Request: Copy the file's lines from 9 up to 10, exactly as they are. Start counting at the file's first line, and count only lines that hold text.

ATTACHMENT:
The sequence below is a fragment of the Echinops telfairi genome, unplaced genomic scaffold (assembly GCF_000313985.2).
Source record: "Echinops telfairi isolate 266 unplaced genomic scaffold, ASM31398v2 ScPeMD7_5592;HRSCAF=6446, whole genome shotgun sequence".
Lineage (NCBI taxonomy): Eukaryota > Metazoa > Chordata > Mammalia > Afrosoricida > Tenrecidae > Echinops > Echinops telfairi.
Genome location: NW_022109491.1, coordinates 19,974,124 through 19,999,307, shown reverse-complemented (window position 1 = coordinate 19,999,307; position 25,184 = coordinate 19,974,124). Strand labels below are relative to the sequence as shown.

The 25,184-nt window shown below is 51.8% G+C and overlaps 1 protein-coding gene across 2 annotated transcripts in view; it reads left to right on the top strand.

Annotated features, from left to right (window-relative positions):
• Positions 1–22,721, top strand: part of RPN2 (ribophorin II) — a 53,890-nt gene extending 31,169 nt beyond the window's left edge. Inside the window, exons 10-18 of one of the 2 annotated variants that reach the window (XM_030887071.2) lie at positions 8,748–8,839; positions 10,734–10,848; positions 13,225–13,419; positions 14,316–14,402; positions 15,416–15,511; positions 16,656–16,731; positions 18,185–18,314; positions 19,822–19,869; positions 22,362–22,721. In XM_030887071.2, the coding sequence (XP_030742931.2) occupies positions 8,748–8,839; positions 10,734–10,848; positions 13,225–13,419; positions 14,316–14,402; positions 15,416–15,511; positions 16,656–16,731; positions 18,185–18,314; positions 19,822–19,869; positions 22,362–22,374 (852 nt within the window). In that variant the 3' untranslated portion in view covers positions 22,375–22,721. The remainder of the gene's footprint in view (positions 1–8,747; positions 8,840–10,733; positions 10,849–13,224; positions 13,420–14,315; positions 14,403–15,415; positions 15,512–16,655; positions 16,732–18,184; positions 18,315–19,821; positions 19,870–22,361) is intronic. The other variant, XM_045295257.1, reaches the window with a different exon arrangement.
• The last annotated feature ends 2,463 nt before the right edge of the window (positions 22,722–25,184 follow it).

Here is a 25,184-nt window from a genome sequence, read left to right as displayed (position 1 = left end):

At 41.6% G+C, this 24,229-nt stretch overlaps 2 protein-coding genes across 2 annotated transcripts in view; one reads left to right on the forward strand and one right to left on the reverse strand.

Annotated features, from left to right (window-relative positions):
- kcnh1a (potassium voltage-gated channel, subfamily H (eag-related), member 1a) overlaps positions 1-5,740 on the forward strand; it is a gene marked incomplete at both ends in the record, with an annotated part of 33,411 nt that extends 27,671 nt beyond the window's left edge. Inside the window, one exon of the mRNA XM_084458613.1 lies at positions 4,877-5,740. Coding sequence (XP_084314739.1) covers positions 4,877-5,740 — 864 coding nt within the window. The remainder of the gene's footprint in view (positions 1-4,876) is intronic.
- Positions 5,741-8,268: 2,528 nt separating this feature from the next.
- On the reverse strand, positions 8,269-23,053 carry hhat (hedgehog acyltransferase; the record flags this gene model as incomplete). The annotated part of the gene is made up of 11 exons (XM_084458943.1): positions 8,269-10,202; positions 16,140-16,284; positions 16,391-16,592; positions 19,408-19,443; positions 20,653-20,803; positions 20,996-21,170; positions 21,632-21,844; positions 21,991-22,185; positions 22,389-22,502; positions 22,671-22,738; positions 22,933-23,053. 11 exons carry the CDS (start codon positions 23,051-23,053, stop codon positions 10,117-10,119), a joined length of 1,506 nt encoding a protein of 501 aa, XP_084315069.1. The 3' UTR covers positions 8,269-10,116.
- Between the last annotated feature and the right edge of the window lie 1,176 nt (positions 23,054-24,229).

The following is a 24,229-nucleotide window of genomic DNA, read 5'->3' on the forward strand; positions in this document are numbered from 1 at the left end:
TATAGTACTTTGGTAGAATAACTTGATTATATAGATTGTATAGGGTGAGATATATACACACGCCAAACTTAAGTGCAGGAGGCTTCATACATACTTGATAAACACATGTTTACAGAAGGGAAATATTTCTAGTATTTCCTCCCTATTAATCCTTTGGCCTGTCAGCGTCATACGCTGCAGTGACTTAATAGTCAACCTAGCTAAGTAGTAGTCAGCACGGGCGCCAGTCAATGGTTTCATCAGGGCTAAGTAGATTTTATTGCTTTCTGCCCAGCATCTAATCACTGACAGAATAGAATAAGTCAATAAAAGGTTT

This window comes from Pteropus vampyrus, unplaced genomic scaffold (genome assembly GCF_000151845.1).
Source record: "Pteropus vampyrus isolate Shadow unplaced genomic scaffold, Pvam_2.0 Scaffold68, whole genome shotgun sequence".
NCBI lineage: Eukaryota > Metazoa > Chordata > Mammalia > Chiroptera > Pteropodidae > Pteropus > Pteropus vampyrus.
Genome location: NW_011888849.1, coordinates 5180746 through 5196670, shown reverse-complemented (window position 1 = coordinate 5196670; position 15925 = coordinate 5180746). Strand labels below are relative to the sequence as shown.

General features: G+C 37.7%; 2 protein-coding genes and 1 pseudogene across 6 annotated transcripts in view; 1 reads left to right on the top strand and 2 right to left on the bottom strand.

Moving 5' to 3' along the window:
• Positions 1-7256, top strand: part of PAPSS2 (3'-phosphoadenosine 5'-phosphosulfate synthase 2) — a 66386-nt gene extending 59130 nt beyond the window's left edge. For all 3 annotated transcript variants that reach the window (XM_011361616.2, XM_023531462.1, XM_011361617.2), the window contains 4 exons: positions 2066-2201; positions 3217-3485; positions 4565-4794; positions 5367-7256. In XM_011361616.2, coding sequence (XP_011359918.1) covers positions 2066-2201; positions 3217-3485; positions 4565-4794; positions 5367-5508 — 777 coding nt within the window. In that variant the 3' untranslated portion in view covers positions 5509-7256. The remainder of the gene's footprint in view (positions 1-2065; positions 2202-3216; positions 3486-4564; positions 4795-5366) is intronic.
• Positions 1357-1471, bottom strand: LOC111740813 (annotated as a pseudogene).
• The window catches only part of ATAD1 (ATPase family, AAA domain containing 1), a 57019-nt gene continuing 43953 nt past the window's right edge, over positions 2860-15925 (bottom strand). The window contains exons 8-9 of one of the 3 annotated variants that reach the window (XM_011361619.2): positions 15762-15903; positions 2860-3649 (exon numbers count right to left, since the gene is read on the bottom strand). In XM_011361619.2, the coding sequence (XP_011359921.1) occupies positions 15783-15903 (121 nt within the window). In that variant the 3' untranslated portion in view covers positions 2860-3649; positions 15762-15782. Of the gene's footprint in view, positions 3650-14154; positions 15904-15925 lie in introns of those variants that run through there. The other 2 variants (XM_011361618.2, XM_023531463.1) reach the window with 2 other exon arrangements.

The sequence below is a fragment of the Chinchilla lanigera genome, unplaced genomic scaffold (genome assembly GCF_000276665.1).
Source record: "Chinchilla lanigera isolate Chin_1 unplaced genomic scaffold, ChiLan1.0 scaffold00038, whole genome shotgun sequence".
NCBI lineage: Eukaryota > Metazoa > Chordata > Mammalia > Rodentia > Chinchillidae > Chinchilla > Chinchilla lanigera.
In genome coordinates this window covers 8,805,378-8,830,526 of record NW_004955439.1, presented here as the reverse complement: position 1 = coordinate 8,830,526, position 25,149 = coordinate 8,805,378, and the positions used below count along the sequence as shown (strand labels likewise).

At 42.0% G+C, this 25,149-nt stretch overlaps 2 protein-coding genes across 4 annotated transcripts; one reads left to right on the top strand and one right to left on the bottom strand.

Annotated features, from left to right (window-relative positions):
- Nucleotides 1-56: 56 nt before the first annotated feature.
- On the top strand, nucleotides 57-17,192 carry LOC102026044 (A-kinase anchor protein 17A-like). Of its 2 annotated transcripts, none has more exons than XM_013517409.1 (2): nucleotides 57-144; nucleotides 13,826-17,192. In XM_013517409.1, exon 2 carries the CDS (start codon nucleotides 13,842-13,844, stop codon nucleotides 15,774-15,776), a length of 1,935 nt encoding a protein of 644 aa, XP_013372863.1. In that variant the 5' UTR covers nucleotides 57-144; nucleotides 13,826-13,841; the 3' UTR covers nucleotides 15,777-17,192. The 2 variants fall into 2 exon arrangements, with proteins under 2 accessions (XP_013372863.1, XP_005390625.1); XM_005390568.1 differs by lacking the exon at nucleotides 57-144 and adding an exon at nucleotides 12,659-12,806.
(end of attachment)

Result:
Here is a 25,184-nt window from a genome sequence, read left to right as displayed (position 1 = left end):

At 41.6% G+C, this 24,229-nt stretch overlaps 2 protein-coding genes across 2 annotated transcripts in view; one reads left to right on the forward strand and one right to left on the reverse strand.